So, starting this week, America’s soccer bars will be slightly more populated than they ordinarily would be but not the glorious cascades of day-drinking they would have been if the Yanks were actually playing in this thing. In the wake of the USMNT’s absence, many scribes have been coming up with rooting guides, nations to support because the U.S. isn’t there. This is tempting — I think I would go with Nigeria, only partly because of their kits — but I’m not ready to move on, myself. I tend to look at a nation like Panama, which took the U.S.’ spot, and pretend I’m watching Pulisic & Co. playing instead of them; the USMNT would play England, always a matchup with drama, and Belgium, the team that knocked us out of the 2014 Cup. I am not quite ready to let go.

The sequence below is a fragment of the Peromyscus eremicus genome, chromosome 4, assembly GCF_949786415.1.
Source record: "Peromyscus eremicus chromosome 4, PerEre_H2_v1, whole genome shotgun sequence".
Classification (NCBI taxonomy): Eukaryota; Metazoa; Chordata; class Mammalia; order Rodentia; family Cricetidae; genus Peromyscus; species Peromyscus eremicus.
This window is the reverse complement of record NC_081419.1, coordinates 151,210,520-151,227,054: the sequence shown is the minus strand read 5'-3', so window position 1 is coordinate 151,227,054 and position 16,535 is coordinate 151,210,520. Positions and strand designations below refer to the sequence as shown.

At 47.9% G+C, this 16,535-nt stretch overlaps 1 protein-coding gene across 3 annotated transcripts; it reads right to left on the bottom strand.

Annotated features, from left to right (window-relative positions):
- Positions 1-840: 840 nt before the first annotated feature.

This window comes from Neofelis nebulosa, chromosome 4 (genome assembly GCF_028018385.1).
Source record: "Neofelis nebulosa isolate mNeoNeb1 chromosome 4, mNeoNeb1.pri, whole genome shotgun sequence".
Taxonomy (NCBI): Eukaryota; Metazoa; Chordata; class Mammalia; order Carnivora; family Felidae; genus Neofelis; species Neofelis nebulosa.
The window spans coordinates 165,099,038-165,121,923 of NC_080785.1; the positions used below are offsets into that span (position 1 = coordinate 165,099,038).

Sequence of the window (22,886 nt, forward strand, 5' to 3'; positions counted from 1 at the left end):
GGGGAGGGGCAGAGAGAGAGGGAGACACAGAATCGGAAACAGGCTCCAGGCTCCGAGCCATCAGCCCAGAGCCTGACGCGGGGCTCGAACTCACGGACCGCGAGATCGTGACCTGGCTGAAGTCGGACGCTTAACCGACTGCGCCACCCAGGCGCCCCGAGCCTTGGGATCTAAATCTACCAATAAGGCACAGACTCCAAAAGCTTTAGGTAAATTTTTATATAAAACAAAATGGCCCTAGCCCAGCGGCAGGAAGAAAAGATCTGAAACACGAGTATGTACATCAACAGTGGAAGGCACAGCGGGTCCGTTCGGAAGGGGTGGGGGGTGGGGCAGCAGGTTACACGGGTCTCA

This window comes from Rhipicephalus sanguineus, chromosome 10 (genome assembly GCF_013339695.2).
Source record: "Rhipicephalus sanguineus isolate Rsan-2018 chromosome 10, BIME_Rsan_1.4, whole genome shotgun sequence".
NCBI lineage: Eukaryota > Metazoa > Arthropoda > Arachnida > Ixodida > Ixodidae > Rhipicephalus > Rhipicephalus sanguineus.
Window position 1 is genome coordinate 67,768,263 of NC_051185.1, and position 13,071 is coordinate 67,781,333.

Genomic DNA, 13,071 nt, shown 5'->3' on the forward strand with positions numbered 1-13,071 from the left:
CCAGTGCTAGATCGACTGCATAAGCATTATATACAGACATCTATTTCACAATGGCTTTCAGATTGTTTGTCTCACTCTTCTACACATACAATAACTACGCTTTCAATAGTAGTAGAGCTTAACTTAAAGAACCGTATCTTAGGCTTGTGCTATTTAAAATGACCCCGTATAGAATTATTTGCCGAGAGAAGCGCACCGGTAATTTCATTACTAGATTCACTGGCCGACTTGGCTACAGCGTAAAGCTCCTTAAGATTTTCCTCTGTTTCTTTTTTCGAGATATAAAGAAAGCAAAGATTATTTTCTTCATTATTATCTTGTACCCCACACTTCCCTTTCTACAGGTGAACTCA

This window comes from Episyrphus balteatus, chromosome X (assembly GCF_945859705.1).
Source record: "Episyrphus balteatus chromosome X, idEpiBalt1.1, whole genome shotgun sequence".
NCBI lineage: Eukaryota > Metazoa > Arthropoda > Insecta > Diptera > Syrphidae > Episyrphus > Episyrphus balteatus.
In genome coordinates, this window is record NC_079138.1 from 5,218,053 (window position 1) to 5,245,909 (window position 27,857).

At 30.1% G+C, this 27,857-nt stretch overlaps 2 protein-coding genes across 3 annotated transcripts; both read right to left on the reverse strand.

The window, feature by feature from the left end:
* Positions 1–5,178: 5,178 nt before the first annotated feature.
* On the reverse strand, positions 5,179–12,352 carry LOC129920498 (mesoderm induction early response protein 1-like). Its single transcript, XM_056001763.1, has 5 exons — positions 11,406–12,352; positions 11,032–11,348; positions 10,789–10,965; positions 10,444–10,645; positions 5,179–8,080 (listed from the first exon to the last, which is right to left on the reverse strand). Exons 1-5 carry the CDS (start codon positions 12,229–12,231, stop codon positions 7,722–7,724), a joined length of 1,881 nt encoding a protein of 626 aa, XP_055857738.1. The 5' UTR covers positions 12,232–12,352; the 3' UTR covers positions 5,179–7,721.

The glory of the United States in the World Cup, hipster patriotism or no, is that it is truly the one thing in sports I’ve found that really does bond Americans (even if it is mostly because of the day-drinking). This highlight video of the reaction all across the country after John Brooks’s thrilling goal against Ghana in 2014 remains one of the most viscerally exciting and moving sports videos I’ve ever seen.
It’s so over the top, and I cannot resist. I’m a sucker for it every time. Thousands of fans packed into a public square in Kansas City; Americans of every stripe crowded into a Modesto, California, bar; a guy in a Raised Right Republican Party T-shirt going nuts and hugging every human he sees in College Station, Texas; some dude holding a Captain America shield bouncing around his dorm room. Everybody chanting “USA! USA! USA!” together, not ironically, not menacingly, just together. I know it’s an illusion. I know there’s no actual unity like that in this country. But it was nice, for one afternoon every four years, to get to pretend. To have an ideal to someday strive for.